06/03/2020

The Silurians Episode 6 review


Season 7@50 Unexpectedly this episode seems gruesomely topical right now and judging from this week’s headlines very little has changed when it comes to dealing with a dangerous virus or infection. What was entertainment fifty years ago is now a reality though I doubt if a race of subterranean lizards are responsible. Given this accidental topicality it is even easier to admire the manner in which the production handles it. Plotting the outbreak from Masters to the ticket collector to other passengers and then a phone call that reveals the first foreign case you can see how easily something like this can take hold. Just like our current coronavirus the Silurian’s version doesn’t infect everyone but some die quickly. I think the way the production conveys all this is masterful and quite bold. After all imagine that back in 1970 over seven million viewers watched several minutes of two actors doing chemistry, putting blood samples on slides, making notes and looking at the sample under a microscope. Somehow in the current light it seems much more urgent and serious than it might back then.



While some of this progress is conveyed by phone calls- Nicholas Courtney once again proving how skilled he is at pretending to listen to information on the other end of the line- there is also enough budget in the tank to stage some gripping location scenes at the station- as we later learned the collapsing victims are mostly members of the series’ production team. Cross faded with shots of the Brigadier fielding calls it is all very effective contrasting with the concentrated scenes of the Doctor in the lab. The narrative is less specific as to how the virus is transmitted though.

Chasing the virus is very much the crux of the episode though there are a few diversions notably Doctor Lawrence’s final moments conveyed (apparently in one take) by Peter Miles with appropriate mad rage. “Are you going!” he yells after having two attempts at sweeping everything off the desk but it does sound like he’s shouting “Are you game?” before attacking the Brigadier. Though the character has been increasingly sidelined as the story progresses you do have to feel some sympathy for Lawrence. Peter Miles' performance means he swipes the crazy acting award from the overtly Cockney soldier chewing gum who gets offed by a Silurian. Lethbridge Stewart incidentally seems remarkably immune to contact with plague victims. It’s the end, too, for Masters, in the episode's best directed scene (and this episode that’s saying something) as he stumbles and falls against railings.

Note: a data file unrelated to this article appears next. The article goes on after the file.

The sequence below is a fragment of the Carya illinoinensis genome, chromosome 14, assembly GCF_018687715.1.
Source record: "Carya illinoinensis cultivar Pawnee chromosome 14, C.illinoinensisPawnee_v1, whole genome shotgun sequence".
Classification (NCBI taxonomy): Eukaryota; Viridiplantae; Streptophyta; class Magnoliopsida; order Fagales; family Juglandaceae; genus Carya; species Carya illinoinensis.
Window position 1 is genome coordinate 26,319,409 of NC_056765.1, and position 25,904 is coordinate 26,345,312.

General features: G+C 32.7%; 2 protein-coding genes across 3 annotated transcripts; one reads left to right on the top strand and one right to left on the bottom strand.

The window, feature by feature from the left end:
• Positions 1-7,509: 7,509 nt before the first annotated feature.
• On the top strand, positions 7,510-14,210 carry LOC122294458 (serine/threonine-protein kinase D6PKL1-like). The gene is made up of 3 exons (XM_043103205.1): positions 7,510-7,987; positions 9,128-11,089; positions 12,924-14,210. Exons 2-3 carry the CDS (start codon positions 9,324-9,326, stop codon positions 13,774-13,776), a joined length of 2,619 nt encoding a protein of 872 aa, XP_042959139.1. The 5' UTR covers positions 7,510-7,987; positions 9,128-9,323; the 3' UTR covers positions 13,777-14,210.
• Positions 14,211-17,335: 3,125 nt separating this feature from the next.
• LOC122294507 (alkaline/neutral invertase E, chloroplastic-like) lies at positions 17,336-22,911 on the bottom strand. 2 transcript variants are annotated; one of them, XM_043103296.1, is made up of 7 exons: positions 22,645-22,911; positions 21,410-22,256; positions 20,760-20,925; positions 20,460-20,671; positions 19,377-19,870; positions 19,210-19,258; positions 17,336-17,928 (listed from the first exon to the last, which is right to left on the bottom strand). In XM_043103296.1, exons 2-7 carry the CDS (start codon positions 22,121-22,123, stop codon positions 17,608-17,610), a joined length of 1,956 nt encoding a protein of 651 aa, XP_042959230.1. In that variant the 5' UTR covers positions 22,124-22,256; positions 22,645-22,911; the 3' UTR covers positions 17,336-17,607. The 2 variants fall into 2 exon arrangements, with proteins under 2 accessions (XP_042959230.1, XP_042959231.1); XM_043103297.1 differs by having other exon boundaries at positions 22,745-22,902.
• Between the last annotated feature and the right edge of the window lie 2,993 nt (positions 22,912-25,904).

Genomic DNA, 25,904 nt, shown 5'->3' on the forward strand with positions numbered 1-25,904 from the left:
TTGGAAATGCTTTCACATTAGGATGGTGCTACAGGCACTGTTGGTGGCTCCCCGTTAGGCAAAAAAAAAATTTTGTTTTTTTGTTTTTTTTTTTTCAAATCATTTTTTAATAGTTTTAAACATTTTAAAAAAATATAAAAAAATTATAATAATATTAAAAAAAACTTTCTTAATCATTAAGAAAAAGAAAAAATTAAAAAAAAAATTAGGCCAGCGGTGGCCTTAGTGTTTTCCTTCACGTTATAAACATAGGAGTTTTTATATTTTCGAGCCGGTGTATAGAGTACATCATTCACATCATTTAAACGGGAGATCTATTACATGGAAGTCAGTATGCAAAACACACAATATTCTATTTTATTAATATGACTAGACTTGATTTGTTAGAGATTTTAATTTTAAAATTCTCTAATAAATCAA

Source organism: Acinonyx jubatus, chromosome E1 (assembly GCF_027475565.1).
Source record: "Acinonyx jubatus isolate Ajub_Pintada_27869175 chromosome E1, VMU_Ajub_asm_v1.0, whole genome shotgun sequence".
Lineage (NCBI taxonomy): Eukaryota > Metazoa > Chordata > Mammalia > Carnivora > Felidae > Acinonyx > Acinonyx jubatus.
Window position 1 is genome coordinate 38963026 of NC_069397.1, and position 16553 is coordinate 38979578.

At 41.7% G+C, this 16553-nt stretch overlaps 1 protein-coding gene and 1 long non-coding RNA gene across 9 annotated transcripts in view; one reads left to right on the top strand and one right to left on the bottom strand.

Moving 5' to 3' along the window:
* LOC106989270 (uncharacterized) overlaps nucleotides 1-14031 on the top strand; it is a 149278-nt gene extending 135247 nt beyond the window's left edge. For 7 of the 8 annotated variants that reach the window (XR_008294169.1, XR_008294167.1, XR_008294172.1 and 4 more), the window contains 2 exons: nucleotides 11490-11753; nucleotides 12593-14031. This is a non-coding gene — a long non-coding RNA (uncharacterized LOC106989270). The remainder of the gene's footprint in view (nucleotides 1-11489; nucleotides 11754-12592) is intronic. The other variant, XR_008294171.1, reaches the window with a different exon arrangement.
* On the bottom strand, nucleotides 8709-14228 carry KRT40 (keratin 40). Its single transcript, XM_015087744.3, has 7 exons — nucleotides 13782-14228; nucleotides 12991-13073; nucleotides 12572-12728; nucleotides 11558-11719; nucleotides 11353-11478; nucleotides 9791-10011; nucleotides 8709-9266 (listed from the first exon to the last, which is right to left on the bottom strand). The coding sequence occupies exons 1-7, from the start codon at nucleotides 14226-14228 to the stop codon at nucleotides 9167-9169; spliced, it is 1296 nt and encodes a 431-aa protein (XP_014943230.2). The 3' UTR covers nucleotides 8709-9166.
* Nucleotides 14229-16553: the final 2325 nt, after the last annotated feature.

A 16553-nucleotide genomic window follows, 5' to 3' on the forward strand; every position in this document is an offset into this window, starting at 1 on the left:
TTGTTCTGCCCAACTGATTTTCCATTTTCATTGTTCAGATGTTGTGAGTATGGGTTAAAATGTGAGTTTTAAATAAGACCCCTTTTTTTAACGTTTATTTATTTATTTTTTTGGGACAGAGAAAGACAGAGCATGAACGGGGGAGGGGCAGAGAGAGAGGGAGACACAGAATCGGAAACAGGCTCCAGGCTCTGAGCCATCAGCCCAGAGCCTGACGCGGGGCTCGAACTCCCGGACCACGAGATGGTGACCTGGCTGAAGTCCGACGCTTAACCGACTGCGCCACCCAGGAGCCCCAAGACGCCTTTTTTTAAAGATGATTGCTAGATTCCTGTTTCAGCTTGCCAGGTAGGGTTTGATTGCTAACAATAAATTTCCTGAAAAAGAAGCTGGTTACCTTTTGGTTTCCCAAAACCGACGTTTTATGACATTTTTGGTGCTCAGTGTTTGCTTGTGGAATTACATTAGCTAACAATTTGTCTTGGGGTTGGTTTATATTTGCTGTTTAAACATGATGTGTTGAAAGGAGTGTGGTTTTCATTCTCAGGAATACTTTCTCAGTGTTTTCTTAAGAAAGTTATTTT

We don’t see too much of the Silurians save for Young Silurian’s gleeful to camera declaration “I am the leader now” after which I half expected him to do a little dance. We do discover their ability to burn their way through solid rock and metal as they invade the research centre. They’ve clearly had some training too on how to make the holes neatly curved! Actually the glowing effect with smoke pouring into the picture does give a good impression of enormous energy being used. 
The Silurian Hypothesis 
An unexpected legacy from this serial is something called The Silurian Hypothesis which looks at whether modern science would actually be able to detect evidence of an advanced civilisation that existed millions of years ago. It was put forward in a 2018 paper by astrophysicist Adam Frank from the Universty of Rochester and Gavin Schmidt, director of NASA’s Goddard Institute.  They wrote, "While we strongly doubt that any previous industrial civilization existed before our own, asking the question in a formal way that articulates explicitly what evidence for such a civilization might look like raises its own useful questions.”  They added that the chances of finding direct evidence like artefacts or structure is very unlikely. What is more likely would be evidence in the chemical composition or in the isotope ratios of sediments. They named this document after the 1970 story inspired by it's idea of a hitherto unknown species having previously lived on Earth.

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